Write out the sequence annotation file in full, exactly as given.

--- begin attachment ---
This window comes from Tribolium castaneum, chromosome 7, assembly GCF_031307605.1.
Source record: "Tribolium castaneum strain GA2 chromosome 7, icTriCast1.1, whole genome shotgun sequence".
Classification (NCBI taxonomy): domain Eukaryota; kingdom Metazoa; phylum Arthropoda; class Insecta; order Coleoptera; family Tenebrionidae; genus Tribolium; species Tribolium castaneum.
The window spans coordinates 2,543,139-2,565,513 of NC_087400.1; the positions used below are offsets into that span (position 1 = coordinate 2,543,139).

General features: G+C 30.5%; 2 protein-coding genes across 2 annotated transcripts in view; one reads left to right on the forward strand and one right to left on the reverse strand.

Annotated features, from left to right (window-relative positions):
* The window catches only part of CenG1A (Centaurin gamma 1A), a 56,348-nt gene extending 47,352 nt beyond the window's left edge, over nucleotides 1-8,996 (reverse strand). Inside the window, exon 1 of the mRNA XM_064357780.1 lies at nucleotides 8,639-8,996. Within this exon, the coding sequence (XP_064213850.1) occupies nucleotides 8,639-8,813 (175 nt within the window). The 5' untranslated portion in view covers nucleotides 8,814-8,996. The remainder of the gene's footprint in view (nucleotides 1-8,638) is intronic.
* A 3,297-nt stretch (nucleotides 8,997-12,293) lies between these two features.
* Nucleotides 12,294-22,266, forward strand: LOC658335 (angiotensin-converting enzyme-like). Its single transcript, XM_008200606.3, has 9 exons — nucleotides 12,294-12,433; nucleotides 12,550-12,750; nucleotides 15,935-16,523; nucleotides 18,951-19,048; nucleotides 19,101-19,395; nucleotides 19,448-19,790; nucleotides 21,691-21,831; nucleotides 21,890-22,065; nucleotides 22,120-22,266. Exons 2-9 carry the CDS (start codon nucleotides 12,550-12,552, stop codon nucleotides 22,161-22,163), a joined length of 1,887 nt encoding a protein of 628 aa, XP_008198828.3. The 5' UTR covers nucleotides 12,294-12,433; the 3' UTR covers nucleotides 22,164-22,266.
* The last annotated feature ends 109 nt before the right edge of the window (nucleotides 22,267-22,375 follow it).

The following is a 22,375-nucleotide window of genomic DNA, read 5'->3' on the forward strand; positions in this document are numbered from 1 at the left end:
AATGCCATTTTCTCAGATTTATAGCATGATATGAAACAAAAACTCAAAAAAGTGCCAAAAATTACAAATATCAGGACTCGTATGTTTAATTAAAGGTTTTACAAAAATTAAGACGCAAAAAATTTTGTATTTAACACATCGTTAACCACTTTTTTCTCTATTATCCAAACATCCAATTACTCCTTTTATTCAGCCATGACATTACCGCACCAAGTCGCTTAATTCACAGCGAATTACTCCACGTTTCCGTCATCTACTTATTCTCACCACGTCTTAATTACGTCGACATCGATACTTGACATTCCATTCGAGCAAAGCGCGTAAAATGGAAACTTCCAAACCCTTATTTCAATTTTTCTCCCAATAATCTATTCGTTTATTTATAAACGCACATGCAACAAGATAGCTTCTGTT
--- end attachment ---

This window comes from Tribolium castaneum, chromosome 7, assembly GCF_031307605.1.
Source record: "Tribolium castaneum strain GA2 chromosome 7, icTriCast1.1, whole genome shotgun sequence".
Classification (NCBI taxonomy): domain Eukaryota; kingdom Metazoa; phylum Arthropoda; class Insecta; order Coleoptera; family Tenebrionidae; genus Tribolium; species Tribolium castaneum.
The window spans coordinates 2,543,139-2,565,513 of NC_087400.1; the positions used below are offsets into that span (position 1 = coordinate 2,543,139).

General features: G+C 30.5%; 2 protein-coding genes across 2 annotated transcripts in view; one reads left to right on the forward strand and one right to left on the reverse strand.

Annotated features, from left to right (window-relative positions):
* The window catches only part of CenG1A (Centaurin gamma 1A), a 56,348-nt gene extending 47,352 nt beyond the window's left edge, over nucleotides 1-8,996 (reverse strand). Inside the window, exon 1 of the mRNA XM_064357780.1 lies at nucleotides 8,639-8,996. Within this exon, the coding sequence (XP_064213850.1) occupies nucleotides 8,639-8,813 (175 nt within the window). The 5' untranslated portion in view covers nucleotides 8,814-8,996. The remainder of the gene's footprint in view (nucleotides 1-8,638) is intronic.
* A 3,297-nt stretch (nucleotides 8,997-12,293) lies between these two features.
* Nucleotides 12,294-22,266, forward strand: LOC658335 (angiotensin-converting enzyme-like). Its single transcript, XM_008200606.3, has 9 exons — nucleotides 12,294-12,433; nucleotides 12,550-12,750; nucleotides 15,935-16,523; nucleotides 18,951-19,048; nucleotides 19,101-19,395; nucleotides 19,448-19,790; nucleotides 21,691-21,831; nucleotides 21,890-22,065; nucleotides 22,120-22,266. Exons 2-9 carry the CDS (start codon nucleotides 12,550-12,552, stop codon nucleotides 22,161-22,163), a joined length of 1,887 nt encoding a protein of 628 aa, XP_008198828.3. The 5' UTR covers nucleotides 12,294-12,433; the 3' UTR covers nucleotides 22,164-22,266.
* The last annotated feature ends 109 nt before the right edge of the window (nucleotides 22,267-22,375 follow it).

The following is a 22,375-nucleotide window of genomic DNA, read 5'->3' on the forward strand; positions in this document are numbered from 1 at the left end:
AATGCCATTTTCTCAGATTTATAGCATGATATGAAACAAAAACTCAAAAAAGTGCCAAAAATTACAAATATCAGGACTCGTATGTTTAATTAAAGGTTTTACAAAAATTAAGACGCAAAAAATTTTGTATTTAACACATCGTTAACCACTTTTTTCTCTATTATCCAAACATCCAATTACTCCTTTTATTCAGCCATGACATTACCGCACCAAGTCGCTTAATTCACAGCGAATTACTCCACGTTTCCGTCATCTACTTATTCTCACCACGTCTTAATTACGTCGACATCGATACTTGACATTCCATTCGAGCAAAGCGCGTAAAATGGAAACTTCCAAACCCTTATTTCAATTTTTCTCCCAATAATCTATTCGTTTATTTATAAACGCACATGCAACAAGATAGCTTCTGTT